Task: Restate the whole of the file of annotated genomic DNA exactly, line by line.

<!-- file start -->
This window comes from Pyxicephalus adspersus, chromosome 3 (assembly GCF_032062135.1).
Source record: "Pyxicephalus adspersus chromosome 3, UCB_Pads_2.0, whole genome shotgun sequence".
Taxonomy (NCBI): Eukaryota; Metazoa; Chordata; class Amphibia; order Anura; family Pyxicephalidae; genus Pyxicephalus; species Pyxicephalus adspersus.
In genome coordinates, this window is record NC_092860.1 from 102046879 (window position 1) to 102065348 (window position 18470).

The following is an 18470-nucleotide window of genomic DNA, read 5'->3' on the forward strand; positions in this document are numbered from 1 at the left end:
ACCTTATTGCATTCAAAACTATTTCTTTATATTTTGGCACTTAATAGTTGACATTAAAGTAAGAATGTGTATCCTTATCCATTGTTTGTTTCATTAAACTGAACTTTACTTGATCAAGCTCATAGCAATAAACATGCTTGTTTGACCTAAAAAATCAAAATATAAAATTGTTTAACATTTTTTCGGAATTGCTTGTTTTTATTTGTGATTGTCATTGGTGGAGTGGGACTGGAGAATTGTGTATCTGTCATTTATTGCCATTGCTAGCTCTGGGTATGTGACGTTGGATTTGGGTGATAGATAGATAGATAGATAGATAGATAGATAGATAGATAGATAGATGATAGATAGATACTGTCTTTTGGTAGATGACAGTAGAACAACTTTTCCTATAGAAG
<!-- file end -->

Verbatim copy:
This window comes from Pyxicephalus adspersus, chromosome 3 (assembly GCF_032062135.1).
Source record: "Pyxicephalus adspersus chromosome 3, UCB_Pads_2.0, whole genome shotgun sequence".
Taxonomy (NCBI): Eukaryota; Metazoa; Chordata; class Amphibia; order Anura; family Pyxicephalidae; genus Pyxicephalus; species Pyxicephalus adspersus.
In genome coordinates, this window is record NC_092860.1 from 102046879 (window position 1) to 102065348 (window position 18470).

The following is an 18470-nucleotide window of genomic DNA, read 5'->3' on the forward strand; positions in this document are numbered from 1 at the left end:
ACCTTATTGCATTCAAAACTATTTCTTTATATTTTGGCACTTAATAGTTGACATTAAAGTAAGAATGTGTATCCTTATCCATTGTTTGTTTCATTAAACTGAACTTTACTTGATCAAGCTCATAGCAATAAACATGCTTGTTTGACCTAAAAAATCAAAATATAAAATTGTTTAACATTTTTTCGGAATTGCTTGTTTTTATTTGTGATTGTCATTGGTGGAGTGGGACTGGAGAATTGTGTATCTGTCATTTATTGCCATTGCTAGCTCTGGGTATGTGACGTTGGATTTGGGTGATAGATAGATAGATAGATAGATAGATAGATAGATAGATAGATAGATGATAGATAGATACTGTCTTTTGGTAGATGACAGTAGAACAACTTTTCCTATAGAAG